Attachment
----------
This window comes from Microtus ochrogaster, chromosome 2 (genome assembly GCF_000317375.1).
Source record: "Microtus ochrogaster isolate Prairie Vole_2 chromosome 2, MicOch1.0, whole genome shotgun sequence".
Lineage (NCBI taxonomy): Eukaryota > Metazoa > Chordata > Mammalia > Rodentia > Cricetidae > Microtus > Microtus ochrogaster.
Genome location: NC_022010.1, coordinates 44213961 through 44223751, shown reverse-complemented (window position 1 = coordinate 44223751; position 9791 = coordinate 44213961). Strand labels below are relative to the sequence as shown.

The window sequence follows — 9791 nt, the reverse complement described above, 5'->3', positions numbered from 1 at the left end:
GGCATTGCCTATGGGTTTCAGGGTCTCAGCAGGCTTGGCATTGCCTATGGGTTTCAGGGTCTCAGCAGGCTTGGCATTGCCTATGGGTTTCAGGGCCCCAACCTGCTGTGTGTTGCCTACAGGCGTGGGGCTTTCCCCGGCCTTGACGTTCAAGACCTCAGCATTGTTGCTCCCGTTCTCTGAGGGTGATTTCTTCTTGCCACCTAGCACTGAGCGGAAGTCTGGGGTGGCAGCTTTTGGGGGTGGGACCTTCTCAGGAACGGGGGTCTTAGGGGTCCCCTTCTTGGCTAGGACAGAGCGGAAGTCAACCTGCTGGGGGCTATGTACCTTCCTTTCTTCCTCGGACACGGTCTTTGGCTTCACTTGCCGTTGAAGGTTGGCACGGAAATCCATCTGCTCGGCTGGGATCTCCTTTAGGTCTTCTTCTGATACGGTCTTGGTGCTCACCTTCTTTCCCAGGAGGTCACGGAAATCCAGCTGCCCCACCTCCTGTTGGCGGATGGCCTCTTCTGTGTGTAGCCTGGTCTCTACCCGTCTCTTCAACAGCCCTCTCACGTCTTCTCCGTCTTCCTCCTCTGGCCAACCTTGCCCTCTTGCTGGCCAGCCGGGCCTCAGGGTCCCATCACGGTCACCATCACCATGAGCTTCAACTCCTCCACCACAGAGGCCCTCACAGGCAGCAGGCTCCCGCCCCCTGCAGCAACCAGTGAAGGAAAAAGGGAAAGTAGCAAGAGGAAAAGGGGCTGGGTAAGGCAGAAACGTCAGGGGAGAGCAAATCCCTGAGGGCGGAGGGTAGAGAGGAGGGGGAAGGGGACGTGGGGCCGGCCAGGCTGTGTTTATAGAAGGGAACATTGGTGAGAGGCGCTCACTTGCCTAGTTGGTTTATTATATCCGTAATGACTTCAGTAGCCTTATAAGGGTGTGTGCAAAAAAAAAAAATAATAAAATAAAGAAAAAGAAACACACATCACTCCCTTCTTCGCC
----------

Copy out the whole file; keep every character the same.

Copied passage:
This window comes from Microtus ochrogaster, chromosome 2 (genome assembly GCF_000317375.1).
Source record: "Microtus ochrogaster isolate Prairie Vole_2 chromosome 2, MicOch1.0, whole genome shotgun sequence".
Lineage (NCBI taxonomy): Eukaryota > Metazoa > Chordata > Mammalia > Rodentia > Cricetidae > Microtus > Microtus ochrogaster.
Genome location: NC_022010.1, coordinates 44213961 through 44223751, shown reverse-complemented (window position 1 = coordinate 44223751; position 9791 = coordinate 44213961). Strand labels below are relative to the sequence as shown.

The window sequence follows — 9791 nt, the reverse complement described above, 5'->3', positions numbered from 1 at the left end:
GGCATTGCCTATGGGTTTCAGGGTCTCAGCAGGCTTGGCATTGCCTATGGGTTTCAGGGTCTCAGCAGGCTTGGCATTGCCTATGGGTTTCAGGGCCCCAACCTGCTGTGTGTTGCCTACAGGCGTGGGGCTTTCCCCGGCCTTGACGTTCAAGACCTCAGCATTGTTGCTCCCGTTCTCTGAGGGTGATTTCTTCTTGCCACCTAGCACTGAGCGGAAGTCTGGGGTGGCAGCTTTTGGGGGTGGGACCTTCTCAGGAACGGGGGTCTTAGGGGTCCCCTTCTTGGCTAGGACAGAGCGGAAGTCAACCTGCTGGGGGCTATGTACCTTCCTTTCTTCCTCGGACACGGTCTTTGGCTTCACTTGCCGTTGAAGGTTGGCACGGAAATCCATCTGCTCGGCTGGGATCTCCTTTAGGTCTTCTTCTGATACGGTCTTGGTGCTCACCTTCTTTCCCAGGAGGTCACGGAAATCCAGCTGCCCCACCTCCTGTTGGCGGATGGCCTCTTCTGTGTGTAGCCTGGTCTCTACCCGTCTCTTCAACAGCCCTCTCACGTCTTCTCCGTCTTCCTCCTCTGGCCAACCTTGCCCTCTTGCTGGCCAGCCGGGCCTCAGGGTCCCATCACGGTCACCATCACCATGAGCTTCAACTCCTCCACCACAGAGGCCCTCACAGGCAGCAGGCTCCCGCCCCCTGCAGCAACCAGTGAAGGAAAAAGGGAAAGTAGCAAGAGGAAAAGGGGCTGGGTAAGGCAGAAACGTCAGGGGAGAGCAAATCCCTGAGGGCGGAGGGTAGAGAGGAGGGGGAAGGGGACGTGGGGCCGGCCAGGCTGTGTTTATAGAAGGGAACATTGGTGAGAGGCGCTCACTTGCCTAGTTGGTTTATTATATCCGTAATGACTTCAGTAGCCTTATAAGGGTGTGTGCAAAAAAAAAAAATAATAAAATAAAGAAAAAGAAACACACATCACTCCCTTCTTCGCC